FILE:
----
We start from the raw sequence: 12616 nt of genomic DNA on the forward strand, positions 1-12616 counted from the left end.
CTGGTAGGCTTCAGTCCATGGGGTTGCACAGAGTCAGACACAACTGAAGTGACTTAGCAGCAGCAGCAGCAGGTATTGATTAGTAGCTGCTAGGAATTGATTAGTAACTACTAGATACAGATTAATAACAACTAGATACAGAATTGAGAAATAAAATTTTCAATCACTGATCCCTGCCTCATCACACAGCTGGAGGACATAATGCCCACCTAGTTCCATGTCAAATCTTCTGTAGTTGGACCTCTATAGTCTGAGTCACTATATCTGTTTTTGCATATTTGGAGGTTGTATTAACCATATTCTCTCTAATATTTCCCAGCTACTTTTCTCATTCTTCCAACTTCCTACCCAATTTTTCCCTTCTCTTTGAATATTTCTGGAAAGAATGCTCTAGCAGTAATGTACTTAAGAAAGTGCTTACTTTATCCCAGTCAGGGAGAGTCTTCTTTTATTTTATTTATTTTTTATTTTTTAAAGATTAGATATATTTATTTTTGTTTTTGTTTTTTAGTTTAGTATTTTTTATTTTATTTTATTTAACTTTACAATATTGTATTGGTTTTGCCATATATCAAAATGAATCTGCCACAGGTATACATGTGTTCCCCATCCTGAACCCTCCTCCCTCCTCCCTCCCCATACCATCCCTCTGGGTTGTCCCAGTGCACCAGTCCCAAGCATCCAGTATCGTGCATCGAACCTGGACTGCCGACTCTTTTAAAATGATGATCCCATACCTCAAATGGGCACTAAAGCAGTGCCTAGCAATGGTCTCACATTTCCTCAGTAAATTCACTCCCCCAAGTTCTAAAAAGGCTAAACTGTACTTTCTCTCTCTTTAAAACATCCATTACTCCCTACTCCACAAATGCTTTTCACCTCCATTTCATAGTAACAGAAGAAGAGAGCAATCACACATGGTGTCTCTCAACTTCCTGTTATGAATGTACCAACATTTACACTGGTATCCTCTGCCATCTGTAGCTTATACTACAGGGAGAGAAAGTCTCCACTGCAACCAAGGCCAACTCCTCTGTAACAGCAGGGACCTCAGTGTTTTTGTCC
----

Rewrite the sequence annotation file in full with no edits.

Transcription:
We start from the raw sequence: 12616 nt of genomic DNA on the forward strand, positions 1-12616 counted from the left end.
CTGGTAGGCTTCAGTCCATGGGGTTGCACAGAGTCAGACACAACTGAAGTGACTTAGCAGCAGCAGCAGCAGGTATTGATTAGTAGCTGCTAGGAATTGATTAGTAACTACTAGATACAGATTAATAACAACTAGATACAGAATTGAGAAATAAAATTTTCAATCACTGATCCCTGCCTCATCACACAGCTGGAGGACATAATGCCCACCTAGTTCCATGTCAAATCTTCTGTAGTTGGACCTCTATAGTCTGAGTCACTATATCTGTTTTTGCATATTTGGAGGTTGTATTAACCATATTCTCTCTAATATTTCCCAGCTACTTTTCTCATTCTTCCAACTTCCTACCCAATTTTTCCCTTCTCTTTGAATATTTCTGGAAAGAATGCTCTAGCAGTAATGTACTTAAGAAAGTGCTTACTTTATCCCAGTCAGGGAGAGTCTTCTTTTATTTTATTTATTTTTTATTTTTTAAAGATTAGATATATTTATTTTTGTTTTTGTTTTTTAGTTTAGTATTTTTTATTTTATTTTATTTAACTTTACAATATTGTATTGGTTTTGCCATATATCAAAATGAATCTGCCACAGGTATACATGTGTTCCCCATCCTGAACCCTCCTCCCTCCTCCCTCCCCATACCATCCCTCTGGGTTGTCCCAGTGCACCAGTCCCAAGCATCCAGTATCGTGCATCGAACCTGGACTGCCGACTCTTTTAAAATGATGATCCCATACCTCAAATGGGCACTAAAGCAGTGCCTAGCAATGGTCTCACATTTCCTCAGTAAATTCACTCCCCCAAGTTCTAAAAAGGCTAAACTGTACTTTCTCTCTCTTTAAAACATCCATTACTCCCTACTCCACAAATGCTTTTCACCTCCATTTCATAGTAACAGAAGAAGAGAGCAATCACACATGGTGTCTCTCAACTTCCTGTTATGAATGTACCAACATTTACACTGGTATCCTCTGCCATCTGTAGCTTATACTACAGGGAGAGAAAGTCTCCACTGCAACCAAGGCCAACTCCTCTGTAACAGCAGGGACCTCAGTGTTTTTGTCC